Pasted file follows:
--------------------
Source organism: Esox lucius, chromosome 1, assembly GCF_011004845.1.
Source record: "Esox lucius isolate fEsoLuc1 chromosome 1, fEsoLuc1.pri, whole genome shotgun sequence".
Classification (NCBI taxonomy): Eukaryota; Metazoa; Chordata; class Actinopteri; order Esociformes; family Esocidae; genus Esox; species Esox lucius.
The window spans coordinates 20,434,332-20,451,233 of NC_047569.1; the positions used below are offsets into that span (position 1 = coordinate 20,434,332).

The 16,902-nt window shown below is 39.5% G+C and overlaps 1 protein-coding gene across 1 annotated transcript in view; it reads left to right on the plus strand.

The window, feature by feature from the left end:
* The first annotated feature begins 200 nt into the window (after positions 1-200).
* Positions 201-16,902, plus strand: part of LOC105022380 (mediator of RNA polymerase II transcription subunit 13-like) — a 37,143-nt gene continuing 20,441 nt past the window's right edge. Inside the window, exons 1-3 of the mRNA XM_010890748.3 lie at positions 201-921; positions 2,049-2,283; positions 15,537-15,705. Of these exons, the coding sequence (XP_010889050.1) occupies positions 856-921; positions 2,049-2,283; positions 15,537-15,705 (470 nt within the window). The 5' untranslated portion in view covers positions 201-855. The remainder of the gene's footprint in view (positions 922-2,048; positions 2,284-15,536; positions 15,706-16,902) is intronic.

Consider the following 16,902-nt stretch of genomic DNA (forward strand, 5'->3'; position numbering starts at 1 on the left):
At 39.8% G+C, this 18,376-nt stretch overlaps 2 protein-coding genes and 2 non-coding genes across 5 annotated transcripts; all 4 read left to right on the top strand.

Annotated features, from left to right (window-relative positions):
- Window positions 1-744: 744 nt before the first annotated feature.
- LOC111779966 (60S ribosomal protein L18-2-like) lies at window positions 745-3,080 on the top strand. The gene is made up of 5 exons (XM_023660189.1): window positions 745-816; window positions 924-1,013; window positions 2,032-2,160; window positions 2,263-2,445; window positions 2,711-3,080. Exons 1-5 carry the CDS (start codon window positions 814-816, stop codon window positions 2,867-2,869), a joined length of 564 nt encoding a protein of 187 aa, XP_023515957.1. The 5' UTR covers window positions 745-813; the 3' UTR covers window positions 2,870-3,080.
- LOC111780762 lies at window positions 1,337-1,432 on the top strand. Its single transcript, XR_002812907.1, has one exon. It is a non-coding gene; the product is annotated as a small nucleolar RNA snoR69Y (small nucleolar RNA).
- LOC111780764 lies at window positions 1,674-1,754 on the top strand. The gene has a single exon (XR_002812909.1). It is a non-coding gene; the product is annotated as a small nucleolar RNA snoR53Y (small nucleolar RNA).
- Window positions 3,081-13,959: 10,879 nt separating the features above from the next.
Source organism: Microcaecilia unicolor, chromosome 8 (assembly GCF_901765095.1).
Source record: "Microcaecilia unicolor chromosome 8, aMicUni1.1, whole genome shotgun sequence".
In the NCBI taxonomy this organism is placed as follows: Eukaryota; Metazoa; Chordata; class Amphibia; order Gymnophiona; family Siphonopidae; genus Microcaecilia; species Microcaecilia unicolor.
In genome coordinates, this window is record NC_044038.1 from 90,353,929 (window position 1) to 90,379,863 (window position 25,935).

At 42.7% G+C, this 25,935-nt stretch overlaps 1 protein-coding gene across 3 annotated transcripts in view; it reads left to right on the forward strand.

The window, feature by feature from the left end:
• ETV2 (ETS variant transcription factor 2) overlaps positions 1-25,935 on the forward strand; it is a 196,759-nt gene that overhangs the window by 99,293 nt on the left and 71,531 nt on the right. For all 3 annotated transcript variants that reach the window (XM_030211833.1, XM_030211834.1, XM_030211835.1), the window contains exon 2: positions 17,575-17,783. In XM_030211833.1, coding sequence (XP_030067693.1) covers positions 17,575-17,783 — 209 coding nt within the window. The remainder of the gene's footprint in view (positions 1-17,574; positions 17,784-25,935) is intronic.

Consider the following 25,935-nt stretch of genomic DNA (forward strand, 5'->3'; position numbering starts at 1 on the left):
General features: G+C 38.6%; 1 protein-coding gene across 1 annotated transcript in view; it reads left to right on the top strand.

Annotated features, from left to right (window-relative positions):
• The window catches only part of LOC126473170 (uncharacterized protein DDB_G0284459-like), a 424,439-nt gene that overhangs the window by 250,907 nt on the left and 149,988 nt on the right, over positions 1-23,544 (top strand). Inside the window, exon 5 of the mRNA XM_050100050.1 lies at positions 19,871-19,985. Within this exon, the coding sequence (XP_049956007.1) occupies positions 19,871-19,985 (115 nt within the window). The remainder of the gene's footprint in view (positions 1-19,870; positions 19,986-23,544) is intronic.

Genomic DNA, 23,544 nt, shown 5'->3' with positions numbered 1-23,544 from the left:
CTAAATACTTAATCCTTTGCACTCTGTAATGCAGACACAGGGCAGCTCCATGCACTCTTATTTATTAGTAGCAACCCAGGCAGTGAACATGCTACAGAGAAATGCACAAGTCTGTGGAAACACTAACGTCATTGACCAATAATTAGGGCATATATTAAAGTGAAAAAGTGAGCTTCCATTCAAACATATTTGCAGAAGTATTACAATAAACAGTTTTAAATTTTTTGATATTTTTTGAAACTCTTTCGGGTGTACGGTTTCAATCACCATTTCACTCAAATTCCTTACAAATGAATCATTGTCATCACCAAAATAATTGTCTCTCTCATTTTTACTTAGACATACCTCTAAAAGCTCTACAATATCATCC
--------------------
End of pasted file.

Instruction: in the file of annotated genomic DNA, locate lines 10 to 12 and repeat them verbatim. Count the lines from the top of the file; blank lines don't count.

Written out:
At 39.8% G+C, this 18,376-nt stretch overlaps 2 protein-coding genes and 2 non-coding genes across 5 annotated transcripts; all 4 read left to right on the top strand.

Annotated features, from left to right (window-relative positions):
- Window positions 1-744: 744 nt before the first annotated feature.